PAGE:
As businesses report their financial performance for the 2022 final quarter and full year, Supply Chain Matters highlights select bellwether firms that we consider a relatively good indicator of anticipated 2023 industry supply chain challenges.

In the company’s reporting of Q4 and full year 2022 financial performance, Samsung Electronics indicated that the demand for semiconductor, flash memory and smartphones will be muted in the first half of this year, and could recover by the second half.

For the quarter that ended on December 31, 2022, the company reported KRW 70.5 trillion won in consolidated revenue and KRW 4.3 trillion won operating profit.  The latter represented a 9 percent drop in operating income for the final quarter of 2022.

In its reporting highlighting Samsung’s financial performance, The Wall Street Journal indicated (Paid subscription requirement): “Samsung’s smartphone and networks business unit, a recognized global leader by overall volume, reported a 36 percent decline in Q4 operating profit attributed to greater-than expected declines in sales of mass market devices, but sales of its pricier flagship models held up relative to the macroeconomic environment.” Cited was data from market researcher IDC indicating that worldwide smartphone shipments declined 18.3 percent in the all-important holiday season quarter.  The company’s director of the mobile business division further validates that the smartphone market is expected to contract this year, amid a global economic slowdown.

For the full year, Samsung reported KRW 302.2 trillion won in annual revenue and a record high KRW 43.4 trillion won in operating profit. A one-time change in Korean tax law reportedly led to a decline in the Company’s corporate tax liability for the final quarter.

In the company’s release of 2022 financial performance, the following was summarized:

The business environment deteriorated significantly in the fourth quarter due to weak demand amid a global economic slowdown. Earnings at the Memory Business decreased sharply as prices fell and customers continued to adjust inventory. The System LSI Business also saw a decline in earnings as sales of key products were weighed down by inventory adjustments in the industry. The Foundry Business posted a new record for quarterly revenue while profit increased year-on-year on the back of advanced node capacity expansion as well as customer base and application area diversification.”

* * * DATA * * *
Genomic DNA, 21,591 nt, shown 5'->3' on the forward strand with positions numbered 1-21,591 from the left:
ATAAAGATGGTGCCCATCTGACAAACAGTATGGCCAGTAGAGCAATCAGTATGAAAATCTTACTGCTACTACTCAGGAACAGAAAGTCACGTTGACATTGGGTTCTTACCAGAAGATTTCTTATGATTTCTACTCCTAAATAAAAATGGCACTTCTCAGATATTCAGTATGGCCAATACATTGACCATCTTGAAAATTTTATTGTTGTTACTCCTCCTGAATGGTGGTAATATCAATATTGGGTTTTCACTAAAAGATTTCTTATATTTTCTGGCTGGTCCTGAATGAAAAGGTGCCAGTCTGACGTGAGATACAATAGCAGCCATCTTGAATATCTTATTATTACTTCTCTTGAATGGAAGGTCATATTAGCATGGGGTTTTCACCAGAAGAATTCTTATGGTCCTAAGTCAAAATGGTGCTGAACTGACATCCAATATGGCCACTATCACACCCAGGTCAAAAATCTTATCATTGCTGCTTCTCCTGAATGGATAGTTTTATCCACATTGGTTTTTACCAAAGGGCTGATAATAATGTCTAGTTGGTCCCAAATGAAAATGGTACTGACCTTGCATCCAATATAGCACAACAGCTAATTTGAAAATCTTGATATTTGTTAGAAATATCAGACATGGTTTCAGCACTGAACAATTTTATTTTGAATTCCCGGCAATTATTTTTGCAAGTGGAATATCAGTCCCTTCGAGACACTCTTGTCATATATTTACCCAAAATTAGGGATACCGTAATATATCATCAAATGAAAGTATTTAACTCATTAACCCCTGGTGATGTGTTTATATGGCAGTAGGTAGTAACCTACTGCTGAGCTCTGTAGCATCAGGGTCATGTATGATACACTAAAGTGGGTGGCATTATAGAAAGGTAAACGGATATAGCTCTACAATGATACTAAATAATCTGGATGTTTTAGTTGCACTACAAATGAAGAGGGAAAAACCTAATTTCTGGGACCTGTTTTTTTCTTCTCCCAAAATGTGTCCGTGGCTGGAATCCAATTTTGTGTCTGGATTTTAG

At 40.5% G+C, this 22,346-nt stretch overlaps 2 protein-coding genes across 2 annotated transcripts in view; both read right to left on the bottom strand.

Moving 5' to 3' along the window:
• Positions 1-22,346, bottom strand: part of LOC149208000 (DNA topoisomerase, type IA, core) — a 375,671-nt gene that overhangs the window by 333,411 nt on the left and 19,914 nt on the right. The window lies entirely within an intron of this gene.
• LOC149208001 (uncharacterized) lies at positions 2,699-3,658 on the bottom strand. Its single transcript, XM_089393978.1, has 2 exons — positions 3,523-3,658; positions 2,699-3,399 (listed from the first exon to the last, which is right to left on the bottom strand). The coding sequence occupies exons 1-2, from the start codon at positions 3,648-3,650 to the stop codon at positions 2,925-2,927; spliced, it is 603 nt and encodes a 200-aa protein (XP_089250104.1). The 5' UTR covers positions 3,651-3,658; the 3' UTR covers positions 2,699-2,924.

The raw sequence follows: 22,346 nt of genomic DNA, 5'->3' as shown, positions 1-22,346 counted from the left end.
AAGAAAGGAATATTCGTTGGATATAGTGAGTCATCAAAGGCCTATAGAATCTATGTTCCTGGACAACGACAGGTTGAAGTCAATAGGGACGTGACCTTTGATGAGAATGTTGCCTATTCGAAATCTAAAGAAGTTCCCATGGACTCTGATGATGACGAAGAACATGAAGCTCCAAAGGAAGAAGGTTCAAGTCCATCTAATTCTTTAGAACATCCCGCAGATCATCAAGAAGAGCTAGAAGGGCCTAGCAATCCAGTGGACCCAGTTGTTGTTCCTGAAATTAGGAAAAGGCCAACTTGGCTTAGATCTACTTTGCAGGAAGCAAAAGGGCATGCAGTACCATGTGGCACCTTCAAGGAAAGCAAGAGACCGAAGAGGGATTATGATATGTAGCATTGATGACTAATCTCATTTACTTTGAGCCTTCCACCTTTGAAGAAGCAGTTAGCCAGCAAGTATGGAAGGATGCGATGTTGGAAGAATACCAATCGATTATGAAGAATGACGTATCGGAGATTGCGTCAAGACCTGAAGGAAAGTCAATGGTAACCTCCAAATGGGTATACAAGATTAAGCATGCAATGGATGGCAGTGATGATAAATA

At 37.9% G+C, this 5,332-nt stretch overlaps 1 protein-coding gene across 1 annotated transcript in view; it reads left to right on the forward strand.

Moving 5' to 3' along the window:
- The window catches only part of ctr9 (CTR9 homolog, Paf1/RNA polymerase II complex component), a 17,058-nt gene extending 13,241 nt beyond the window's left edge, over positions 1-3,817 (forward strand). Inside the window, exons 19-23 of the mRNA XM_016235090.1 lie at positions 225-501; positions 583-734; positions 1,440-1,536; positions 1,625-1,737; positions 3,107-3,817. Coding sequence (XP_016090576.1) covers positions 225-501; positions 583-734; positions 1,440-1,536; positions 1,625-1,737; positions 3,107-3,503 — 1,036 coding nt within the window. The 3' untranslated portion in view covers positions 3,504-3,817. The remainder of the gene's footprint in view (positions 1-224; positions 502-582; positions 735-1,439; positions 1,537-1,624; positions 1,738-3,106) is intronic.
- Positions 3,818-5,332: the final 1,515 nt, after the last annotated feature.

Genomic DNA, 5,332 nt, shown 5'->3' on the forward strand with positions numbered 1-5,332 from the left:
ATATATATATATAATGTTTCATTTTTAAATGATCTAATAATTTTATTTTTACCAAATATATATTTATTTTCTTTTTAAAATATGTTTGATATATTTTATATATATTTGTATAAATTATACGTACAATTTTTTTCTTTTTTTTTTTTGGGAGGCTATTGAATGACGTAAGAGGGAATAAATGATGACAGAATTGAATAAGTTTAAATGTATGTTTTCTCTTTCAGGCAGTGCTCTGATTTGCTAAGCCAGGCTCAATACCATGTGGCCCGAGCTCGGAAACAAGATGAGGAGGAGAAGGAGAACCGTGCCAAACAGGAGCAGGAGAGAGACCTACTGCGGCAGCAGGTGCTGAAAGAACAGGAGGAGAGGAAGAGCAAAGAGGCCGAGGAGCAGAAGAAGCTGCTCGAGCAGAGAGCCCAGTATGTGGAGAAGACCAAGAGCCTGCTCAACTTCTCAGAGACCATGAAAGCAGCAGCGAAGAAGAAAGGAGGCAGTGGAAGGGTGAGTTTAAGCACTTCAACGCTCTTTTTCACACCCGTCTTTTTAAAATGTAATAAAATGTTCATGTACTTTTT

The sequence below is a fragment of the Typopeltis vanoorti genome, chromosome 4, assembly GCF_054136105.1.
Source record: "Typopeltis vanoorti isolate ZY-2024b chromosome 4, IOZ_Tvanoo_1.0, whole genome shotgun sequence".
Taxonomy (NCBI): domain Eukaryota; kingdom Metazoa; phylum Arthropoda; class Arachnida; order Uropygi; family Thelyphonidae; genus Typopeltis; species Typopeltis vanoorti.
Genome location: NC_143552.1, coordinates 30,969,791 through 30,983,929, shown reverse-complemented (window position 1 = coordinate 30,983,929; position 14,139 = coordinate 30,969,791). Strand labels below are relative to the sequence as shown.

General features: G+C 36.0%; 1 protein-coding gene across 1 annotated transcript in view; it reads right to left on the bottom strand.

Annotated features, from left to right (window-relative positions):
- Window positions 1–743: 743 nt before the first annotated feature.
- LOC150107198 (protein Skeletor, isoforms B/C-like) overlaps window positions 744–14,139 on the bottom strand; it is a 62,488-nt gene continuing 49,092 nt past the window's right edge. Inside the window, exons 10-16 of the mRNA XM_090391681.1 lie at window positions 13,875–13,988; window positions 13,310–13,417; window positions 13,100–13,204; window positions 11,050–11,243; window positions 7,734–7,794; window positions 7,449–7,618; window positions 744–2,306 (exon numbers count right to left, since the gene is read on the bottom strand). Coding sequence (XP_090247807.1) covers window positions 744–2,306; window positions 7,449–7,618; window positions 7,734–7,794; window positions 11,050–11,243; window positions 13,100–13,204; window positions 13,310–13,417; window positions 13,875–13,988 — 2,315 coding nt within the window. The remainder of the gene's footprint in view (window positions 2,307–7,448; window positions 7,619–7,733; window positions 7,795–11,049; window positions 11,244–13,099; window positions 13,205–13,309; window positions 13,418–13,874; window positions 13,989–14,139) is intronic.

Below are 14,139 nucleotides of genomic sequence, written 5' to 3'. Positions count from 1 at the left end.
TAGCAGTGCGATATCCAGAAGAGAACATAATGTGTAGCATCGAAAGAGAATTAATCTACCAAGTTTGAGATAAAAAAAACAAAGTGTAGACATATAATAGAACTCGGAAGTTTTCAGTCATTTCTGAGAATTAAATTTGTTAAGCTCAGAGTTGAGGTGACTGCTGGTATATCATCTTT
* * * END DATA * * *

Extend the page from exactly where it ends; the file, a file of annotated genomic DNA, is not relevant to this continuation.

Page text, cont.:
A bright spot remained the performance of the company’s semiconductor business which set a new record in Q4 for quarterly revenue attributed to advanced nodes for customers and the continuous evolution of mature processes. That stated, Samsung expects foundry utilization rates to fall and earning to decline in the first quarter of 2023.


Outlook for 2023

The release indicates in-part, the following outlook:

For 2023, while the macroeconomic uncertainties are expected to persist, the Company anticipates demand to begin recovering in the second half. The semiconductor business will continue to reinforce market and technology leadership and expand the proportion of advanced nodes and products..

Summary highlights of the company various supply network business sectors indicate in-part:

  • Smartphone demand to decline year-on-year due to economic slowdown in major regions. “Mass market models are expected to be impacted the most while consumer demand for premium smartphones and tablets is projected to stay relatively solid.”
  • For the television and displays segment, overall demand is expected to remain stagnant because of continued market uncertainties.
  • For the semiconductor segment, Samsung indicated a continued focus on high end advanced devices amid a weak memory chip market and soft global IT


Final Note

As we post this Samsung Electronics commentary, Intel has reported rather disappointing Q4 financial performance reflecting an overall contraction in the demand for the company’s semiconductor microprocessors, and growing competition in the semiconductor market segment. The company reported a $664 million dollar loss in Q4 amid a 32 percent decrease in Q4 revenues. Intel also pointed to gloomy market conditions in the high tech sector along with bloated chip inventories.

The next high tech and consumer electronics supply chain bellwether company to report will be Apple which formally reports later this week. All eyes will be on iPhone sales and delivery performance in the throws of the significant Covid lockdown disruptions that occurred in the Foxconn “iPhone City” production complex during December.

Stay tuned.


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